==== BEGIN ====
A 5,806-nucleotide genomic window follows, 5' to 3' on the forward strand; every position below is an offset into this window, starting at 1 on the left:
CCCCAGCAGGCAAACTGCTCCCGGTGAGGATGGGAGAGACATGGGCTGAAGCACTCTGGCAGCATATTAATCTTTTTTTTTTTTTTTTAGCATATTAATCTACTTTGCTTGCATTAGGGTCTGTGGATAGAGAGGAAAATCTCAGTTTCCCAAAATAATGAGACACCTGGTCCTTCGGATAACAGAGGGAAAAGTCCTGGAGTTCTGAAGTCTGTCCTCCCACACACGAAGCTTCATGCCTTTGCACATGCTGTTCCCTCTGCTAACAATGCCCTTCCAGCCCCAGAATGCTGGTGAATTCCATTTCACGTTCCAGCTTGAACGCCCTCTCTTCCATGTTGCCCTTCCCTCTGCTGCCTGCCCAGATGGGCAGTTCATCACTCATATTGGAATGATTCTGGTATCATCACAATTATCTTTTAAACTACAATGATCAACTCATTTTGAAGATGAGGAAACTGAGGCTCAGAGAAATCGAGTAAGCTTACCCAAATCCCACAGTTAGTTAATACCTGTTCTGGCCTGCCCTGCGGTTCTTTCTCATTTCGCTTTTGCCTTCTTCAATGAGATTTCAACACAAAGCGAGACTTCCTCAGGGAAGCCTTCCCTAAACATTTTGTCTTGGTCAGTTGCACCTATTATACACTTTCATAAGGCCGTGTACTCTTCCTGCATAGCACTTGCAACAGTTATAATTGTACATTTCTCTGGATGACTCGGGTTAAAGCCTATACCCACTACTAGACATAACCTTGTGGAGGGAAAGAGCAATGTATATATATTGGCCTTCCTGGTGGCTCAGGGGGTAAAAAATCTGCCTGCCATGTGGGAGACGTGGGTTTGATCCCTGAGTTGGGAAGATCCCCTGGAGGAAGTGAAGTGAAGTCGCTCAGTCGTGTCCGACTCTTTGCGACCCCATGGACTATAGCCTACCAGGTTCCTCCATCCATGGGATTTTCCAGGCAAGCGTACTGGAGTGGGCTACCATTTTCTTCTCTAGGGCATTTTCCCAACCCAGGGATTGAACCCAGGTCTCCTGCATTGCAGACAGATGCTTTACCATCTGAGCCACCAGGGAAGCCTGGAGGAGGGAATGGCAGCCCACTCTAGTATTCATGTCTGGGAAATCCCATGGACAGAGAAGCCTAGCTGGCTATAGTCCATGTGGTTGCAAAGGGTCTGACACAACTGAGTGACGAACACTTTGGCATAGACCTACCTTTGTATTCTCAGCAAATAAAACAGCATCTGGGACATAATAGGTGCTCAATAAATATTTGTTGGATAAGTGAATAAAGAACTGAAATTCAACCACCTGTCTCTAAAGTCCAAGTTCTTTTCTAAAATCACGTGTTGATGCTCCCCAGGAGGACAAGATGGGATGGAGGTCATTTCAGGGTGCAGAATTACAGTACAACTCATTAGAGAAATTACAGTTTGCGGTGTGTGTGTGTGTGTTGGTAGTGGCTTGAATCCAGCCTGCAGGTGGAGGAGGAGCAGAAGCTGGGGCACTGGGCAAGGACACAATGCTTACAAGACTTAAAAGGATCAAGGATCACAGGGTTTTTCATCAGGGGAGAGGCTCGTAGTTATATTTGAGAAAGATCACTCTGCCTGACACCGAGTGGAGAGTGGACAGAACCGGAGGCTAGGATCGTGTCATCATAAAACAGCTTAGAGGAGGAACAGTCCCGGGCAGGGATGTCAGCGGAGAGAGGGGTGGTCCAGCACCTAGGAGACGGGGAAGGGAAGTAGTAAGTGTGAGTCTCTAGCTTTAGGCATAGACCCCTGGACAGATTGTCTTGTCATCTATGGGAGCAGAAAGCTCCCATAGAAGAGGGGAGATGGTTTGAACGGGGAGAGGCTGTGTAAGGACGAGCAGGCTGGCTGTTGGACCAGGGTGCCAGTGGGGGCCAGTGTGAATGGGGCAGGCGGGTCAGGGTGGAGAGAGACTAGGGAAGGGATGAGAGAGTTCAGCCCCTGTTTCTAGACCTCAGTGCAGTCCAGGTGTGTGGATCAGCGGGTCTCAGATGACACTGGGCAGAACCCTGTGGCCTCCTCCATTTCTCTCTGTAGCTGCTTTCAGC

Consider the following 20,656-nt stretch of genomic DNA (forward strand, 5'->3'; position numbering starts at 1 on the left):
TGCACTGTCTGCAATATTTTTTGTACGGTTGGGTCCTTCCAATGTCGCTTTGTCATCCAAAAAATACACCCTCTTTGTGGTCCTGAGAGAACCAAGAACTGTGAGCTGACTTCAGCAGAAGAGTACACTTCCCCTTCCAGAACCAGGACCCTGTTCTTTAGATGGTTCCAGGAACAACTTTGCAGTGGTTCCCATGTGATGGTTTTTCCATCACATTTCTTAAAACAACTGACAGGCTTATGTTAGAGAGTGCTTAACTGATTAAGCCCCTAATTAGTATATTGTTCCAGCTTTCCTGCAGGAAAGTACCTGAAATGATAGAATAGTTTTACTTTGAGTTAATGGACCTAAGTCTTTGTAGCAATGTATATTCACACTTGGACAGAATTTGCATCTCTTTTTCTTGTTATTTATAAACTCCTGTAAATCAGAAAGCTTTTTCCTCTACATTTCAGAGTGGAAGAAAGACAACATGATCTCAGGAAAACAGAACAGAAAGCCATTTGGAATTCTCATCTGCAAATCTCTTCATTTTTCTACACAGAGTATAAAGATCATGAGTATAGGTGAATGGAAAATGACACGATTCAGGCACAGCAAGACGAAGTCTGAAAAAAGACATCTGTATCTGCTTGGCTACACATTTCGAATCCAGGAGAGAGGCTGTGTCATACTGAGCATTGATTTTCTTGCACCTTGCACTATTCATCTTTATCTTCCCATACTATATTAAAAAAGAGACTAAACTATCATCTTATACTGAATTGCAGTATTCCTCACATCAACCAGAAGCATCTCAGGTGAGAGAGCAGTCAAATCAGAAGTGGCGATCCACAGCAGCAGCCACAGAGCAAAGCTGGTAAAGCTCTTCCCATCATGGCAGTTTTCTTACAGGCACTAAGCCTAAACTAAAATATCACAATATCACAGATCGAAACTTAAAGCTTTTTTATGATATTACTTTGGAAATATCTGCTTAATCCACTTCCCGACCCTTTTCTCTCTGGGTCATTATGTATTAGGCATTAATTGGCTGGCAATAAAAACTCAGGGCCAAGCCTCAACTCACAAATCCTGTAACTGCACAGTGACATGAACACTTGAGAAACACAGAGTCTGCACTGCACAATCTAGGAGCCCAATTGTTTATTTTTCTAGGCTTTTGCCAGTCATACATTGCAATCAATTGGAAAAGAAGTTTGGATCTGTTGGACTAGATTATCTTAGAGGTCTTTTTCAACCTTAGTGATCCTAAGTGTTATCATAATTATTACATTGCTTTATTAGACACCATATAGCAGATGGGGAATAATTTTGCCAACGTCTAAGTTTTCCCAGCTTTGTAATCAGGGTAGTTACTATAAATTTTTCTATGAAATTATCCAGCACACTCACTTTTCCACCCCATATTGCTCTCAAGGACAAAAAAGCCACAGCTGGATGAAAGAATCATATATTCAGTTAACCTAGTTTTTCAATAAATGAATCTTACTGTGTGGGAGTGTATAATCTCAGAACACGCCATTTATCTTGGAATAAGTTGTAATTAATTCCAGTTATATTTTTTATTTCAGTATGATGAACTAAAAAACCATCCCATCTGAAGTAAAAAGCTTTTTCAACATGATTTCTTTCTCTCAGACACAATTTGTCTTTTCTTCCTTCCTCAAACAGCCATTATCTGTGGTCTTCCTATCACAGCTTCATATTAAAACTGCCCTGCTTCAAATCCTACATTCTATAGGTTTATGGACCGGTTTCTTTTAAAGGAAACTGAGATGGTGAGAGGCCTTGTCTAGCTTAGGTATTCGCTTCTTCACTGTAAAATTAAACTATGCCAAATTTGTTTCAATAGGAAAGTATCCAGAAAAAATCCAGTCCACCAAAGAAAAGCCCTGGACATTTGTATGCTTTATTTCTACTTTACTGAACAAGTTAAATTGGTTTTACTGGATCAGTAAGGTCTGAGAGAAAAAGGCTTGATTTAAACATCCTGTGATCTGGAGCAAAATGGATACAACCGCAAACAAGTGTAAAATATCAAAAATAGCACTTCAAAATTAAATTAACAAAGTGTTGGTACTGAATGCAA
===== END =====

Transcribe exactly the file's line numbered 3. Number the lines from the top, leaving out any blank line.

Consider the following 20,656-nt stretch of genomic DNA (forward strand, 5'->3'; position numbering starts at 1 on the left):